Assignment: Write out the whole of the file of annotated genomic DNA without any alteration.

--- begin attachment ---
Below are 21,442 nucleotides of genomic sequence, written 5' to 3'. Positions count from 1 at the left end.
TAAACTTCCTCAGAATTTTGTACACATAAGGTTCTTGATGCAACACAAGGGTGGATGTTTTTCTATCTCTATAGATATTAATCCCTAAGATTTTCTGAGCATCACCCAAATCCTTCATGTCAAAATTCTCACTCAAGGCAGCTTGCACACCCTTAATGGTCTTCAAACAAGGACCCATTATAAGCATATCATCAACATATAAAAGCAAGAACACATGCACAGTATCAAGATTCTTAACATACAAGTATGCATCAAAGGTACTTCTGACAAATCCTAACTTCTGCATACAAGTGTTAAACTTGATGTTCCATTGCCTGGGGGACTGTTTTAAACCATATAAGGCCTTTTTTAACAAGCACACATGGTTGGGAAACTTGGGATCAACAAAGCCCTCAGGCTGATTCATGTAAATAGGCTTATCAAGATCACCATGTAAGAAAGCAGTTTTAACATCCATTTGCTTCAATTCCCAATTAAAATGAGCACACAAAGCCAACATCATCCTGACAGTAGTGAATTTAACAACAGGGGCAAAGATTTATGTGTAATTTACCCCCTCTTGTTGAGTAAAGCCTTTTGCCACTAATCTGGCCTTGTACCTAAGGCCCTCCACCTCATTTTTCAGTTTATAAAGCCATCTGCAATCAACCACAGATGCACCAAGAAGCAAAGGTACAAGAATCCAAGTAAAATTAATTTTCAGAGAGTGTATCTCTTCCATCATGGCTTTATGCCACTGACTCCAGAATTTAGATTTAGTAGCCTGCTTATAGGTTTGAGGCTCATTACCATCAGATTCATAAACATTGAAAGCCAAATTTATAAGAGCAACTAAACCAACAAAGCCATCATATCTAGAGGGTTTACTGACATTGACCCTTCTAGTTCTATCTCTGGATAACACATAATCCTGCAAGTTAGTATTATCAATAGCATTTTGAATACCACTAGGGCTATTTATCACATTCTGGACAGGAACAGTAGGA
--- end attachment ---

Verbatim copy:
Below are 21,442 nucleotides of genomic sequence, written 5' to 3'. Positions count from 1 at the left end.
TAAACTTCCTCAGAATTTTGTACACATAAGGTTCTTGATGCAACACAAGGGTGGATGTTTTTCTATCTCTATAGATATTAATCCCTAAGATTTTCTGAGCATCACCCAAATCCTTCATGTCAAAATTCTCACTCAAGGCAGCTTGCACACCCTTAATGGTCTTCAAACAAGGACCCATTATAAGCATATCATCAACATATAAAAGCAAGAACACATGCACAGTATCAAGATTCTTAACATACAAGTATGCATCAAAGGTACTTCTGACAAATCCTAACTTCTGCATACAAGTGTTAAACTTGATGTTCCATTGCCTGGGGGACTGTTTTAAACCATATAAGGCCTTTTTTAACAAGCACACATGGTTGGGAAACTTGGGATCAACAAAGCCCTCAGGCTGATTCATGTAAATAGGCTTATCAAGATCACCATGTAAGAAAGCAGTTTTAACATCCATTTGCTTCAATTCCCAATTAAAATGAGCACACAAAGCCAACATCATCCTGACAGTAGTGAATTTAACAACAGGGGCAAAGATTTATGTGTAATTTACCCCCTCTTGTTGAGTAAAGCCTTTTGCCACTAATCTGGCCTTGTACCTAAGGCCCTCCACCTCATTTTTCAGTTTATAAAGCCATCTGCAATCAACCACAGATGCACCAAGAAGCAAAGGTACAAGAATCCAAGTAAAATTAATTTTCAGAGAGTGTATCTCTTCCATCATGGCTTTATGCCACTGACTCCAGAATTTAGATTTAGTAGCCTGCTTATAGGTTTGAGGCTCATTACCATCAGATTCATAAACATTGAAAGCCAAATTTATAAGAGCAACTAAACCAACAAAGCCATCATATCTAGAGGGTTTACTGACATTGACCCTTCTAGTTCTATCTCTGGATAACACATAATCCTGCAAGTTAGTATTATCAATAGCATTTTGAATACCACTAGGGCTATTTATCACATTCTGGACAGGAACAGTAGGA